The Semitic-speaking people the Romans would have had the most familiarity with would have been the Carthaginians (note that Punic remained in use in parts of Africa, especially Tripolitania, right up until the Muslim conquest, and there is evidence of people being taught it as a classical language in Rome even after the Punic wars), probably followed by the Syrians (who would have spoken various Aramaic varieties).

With that in mind, I suspect that they would have referred to Semitic languages as "sermōnēs similēs Pūnicae" "languages like Punic" or "sermōnēs similēs Syricae" "languages like Syrian".

It's unclear which languages they'd have recognised as fitting which labels though.

Punic was much less conservative than Aramaic in this era, having lost the gutturals (retaining only a single /h/ mostly from earlier /χ/) and possibly merged most of the sibilants (communis opinio is that this definitely occurred, but I'm skeptical as the argument frequently relies on evidence that couldn't actually distinguish either way). It did still maintain a three-way distinction between the voiceless, emphatic, and voiced stops although it's possible the emphatics had lost their glottalisation or pharyngealisation. As the Greeks and (educated) Romans seem to have perceived the emphatics' lack of aspiration (which was present on the voiceless stops) as their distinctive characteristic though (and this is certainly preserved) this likely isn't a particular concern.

We know that Punic & Hebrew were recognised as closely related in late antiquity as St Augustine leans heavily on his native Punic in interpreting scripture. Prior to the complete displacement of Punic script with Latin for writing it the orthography was also extremely close to Hebrew so that even if a Carthaginian and Judaean would struggle to understand each other's speech, they wouldn't have too much difficulty in writing (noting that knowledge of Paleo-Hebrew, which would have had clear parallels with Punic script, unlike the square Aramaic script, does seem to have continued into the Roman era as Hasmonean coinage frequently contains it).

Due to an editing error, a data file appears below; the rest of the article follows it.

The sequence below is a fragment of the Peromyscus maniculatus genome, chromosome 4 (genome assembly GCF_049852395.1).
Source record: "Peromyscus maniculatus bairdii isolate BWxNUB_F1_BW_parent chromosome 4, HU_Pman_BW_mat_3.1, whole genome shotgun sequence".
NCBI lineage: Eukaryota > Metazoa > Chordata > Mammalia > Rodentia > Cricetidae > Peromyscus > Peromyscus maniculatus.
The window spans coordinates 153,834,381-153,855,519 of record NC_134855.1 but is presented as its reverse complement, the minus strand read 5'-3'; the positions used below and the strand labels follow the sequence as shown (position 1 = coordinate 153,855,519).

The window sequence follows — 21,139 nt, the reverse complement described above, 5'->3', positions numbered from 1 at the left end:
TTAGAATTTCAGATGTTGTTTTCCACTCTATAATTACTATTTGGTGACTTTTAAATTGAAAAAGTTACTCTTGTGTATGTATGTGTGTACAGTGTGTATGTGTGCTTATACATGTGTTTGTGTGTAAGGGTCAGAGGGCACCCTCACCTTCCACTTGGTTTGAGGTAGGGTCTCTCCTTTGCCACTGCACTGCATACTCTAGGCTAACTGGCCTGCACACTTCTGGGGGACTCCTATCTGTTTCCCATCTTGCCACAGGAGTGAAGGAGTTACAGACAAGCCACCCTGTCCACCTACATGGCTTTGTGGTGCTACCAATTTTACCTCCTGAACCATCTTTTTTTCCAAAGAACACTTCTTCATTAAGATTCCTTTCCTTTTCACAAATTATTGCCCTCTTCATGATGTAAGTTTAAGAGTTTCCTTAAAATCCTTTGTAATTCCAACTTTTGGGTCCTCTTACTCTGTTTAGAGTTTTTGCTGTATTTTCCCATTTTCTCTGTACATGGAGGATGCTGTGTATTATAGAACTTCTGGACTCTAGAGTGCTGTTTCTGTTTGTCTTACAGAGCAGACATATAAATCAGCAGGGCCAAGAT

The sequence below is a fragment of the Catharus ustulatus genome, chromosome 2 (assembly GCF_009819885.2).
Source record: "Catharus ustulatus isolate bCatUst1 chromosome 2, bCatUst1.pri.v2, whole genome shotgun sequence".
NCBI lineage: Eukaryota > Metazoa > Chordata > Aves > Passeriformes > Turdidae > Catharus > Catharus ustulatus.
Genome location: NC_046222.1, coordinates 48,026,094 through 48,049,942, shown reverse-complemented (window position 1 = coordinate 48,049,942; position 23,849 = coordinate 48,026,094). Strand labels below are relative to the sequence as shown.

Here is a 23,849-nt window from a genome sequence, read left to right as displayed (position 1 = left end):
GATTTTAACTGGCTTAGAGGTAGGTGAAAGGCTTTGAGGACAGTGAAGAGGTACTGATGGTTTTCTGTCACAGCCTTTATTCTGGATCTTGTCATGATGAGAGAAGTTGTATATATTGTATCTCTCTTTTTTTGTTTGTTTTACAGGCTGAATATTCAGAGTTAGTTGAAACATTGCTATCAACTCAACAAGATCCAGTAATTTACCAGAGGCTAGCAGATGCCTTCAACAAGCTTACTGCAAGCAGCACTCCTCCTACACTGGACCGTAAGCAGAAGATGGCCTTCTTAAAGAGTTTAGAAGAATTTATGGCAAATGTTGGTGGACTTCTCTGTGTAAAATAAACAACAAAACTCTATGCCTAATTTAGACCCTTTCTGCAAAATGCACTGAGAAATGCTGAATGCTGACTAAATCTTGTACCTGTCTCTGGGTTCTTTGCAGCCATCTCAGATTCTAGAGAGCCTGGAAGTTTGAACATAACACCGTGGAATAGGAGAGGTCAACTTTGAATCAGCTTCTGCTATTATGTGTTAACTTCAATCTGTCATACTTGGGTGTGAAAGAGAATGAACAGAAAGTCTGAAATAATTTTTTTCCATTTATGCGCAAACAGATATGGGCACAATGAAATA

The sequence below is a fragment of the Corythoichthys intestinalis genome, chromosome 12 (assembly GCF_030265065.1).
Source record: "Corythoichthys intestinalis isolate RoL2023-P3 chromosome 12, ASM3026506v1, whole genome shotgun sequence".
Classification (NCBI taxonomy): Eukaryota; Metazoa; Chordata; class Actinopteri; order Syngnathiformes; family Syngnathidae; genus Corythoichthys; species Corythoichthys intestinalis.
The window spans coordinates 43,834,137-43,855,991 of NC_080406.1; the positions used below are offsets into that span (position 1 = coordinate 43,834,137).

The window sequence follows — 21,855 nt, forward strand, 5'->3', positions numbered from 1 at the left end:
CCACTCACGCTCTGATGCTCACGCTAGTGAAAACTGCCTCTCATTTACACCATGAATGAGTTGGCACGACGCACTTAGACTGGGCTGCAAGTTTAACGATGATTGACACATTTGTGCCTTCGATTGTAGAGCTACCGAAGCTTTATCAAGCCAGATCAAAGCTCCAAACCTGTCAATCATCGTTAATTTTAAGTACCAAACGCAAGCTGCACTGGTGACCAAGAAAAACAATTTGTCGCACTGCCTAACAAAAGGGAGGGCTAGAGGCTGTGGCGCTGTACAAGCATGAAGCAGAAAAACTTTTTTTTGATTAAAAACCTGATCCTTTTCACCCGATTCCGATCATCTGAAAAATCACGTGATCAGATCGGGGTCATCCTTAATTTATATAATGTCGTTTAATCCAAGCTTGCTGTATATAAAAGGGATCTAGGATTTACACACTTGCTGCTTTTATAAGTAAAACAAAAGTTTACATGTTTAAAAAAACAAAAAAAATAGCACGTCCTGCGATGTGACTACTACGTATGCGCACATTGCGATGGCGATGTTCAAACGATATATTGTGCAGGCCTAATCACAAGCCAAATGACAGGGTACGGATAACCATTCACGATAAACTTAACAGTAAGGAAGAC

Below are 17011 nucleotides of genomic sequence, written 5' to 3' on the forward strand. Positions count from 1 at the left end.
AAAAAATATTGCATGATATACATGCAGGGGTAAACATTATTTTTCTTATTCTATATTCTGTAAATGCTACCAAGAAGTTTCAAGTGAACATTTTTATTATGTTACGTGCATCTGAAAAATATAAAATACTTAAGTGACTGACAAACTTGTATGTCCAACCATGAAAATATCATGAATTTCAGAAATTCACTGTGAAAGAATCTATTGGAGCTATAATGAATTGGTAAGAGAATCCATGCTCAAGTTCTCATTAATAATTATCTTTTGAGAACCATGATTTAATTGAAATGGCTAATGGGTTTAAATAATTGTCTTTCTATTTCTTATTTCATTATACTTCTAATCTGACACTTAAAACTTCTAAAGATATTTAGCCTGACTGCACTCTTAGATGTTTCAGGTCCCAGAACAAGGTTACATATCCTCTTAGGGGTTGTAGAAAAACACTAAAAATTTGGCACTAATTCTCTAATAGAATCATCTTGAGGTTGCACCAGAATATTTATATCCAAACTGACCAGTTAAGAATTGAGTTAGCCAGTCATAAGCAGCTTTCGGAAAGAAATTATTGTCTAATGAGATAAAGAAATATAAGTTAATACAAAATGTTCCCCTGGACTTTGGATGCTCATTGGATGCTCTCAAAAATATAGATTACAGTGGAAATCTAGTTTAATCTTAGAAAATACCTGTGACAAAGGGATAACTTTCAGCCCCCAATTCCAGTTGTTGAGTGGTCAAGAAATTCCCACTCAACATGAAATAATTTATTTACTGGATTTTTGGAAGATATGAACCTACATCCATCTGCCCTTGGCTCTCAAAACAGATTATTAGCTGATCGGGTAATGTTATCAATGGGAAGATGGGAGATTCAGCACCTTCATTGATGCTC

Similarities between Punic & Aramaic would probably have been much less obvious, although those between Aramaic and Hebrew would also likely have stood out. As such I suspect that Hebrew could reasonably have been described in either of these ways, but that Hebrew (and Phoenician-proper) would likely be the only languages identified as similar to Punic.

I suspect that Akkadian (which was retained as liturgical language in Mesopotamia into the Common Era) would not have been recognised as related. The Arabic of the Nabataeans, Palmyra, and Hatra probably would be, albeit on fallacious grounds (these peoples all used Aramaic for their inscriptions, which could easily be recognised as akin to that of the Syrians, and the Arabic actually spoken by their peoples may have been taken as a debased form of this Aramaic, rather than an independent, but related language).

I suspect other Semitic languages would lack enough obvious similarity for the Romans to have realised they were related.

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  • Especially since Punic had by then lost many of the distinctive sounds that might be recognized in the other languages, like emphatic consonants, pharyngeals, and a lot of sibilants.
    – Draconis
    Jan 30, 2023 at 16:59
  • @Draconis Punic did retain distinct emphatics (represented in Latin Neo-Punic as t & c, where the voiceless stops were represented ph, th, & ch). The lack of aspiration seems to be what Greeks and (educated) Romans considered distinctive of the emphatics anyway so a lack of glottalisation/pharyngealisation (which is far from certain) isn't especially relevant. I'm skeptical of the common claim that the sibilants had merged, from what I can see Punic was reasonably consistent in spelling these in Punic characters, it just didn't always agree with Hebrew
    – Tristan
    Jan 31, 2023 at 9:42
  • the loss of gutturals is more significant, and might make it trickier to recognise the similarity. I thought the similarity would still be recognised because the native Punic orthography was still conservative and extremely similar to that of Hebrew. I guess once Latin script displace Punic that would be less significant though and the similarity may no longer have been as obvious
    – Tristan
    Jan 31, 2023 at 9:43
  • so overall I think Hebrew's similarity to Punic would have been clear (St Augustine certainly seems to rely on his native Punic in understanding Hebrew). Aramaic might have been a little less obvious, but the similarity between Aramaic & Hebrew would probably also have been clear. They may have incorrectly assumed Hebrew was similarly close to both Aramaic & Punic, but I do think both similarities would have been obvious
    – Tristan
    Jan 31, 2023 at 9:46
  • I'll add some discussion of this to the answer
    – Tristan
    Jan 31, 2023 at 9:46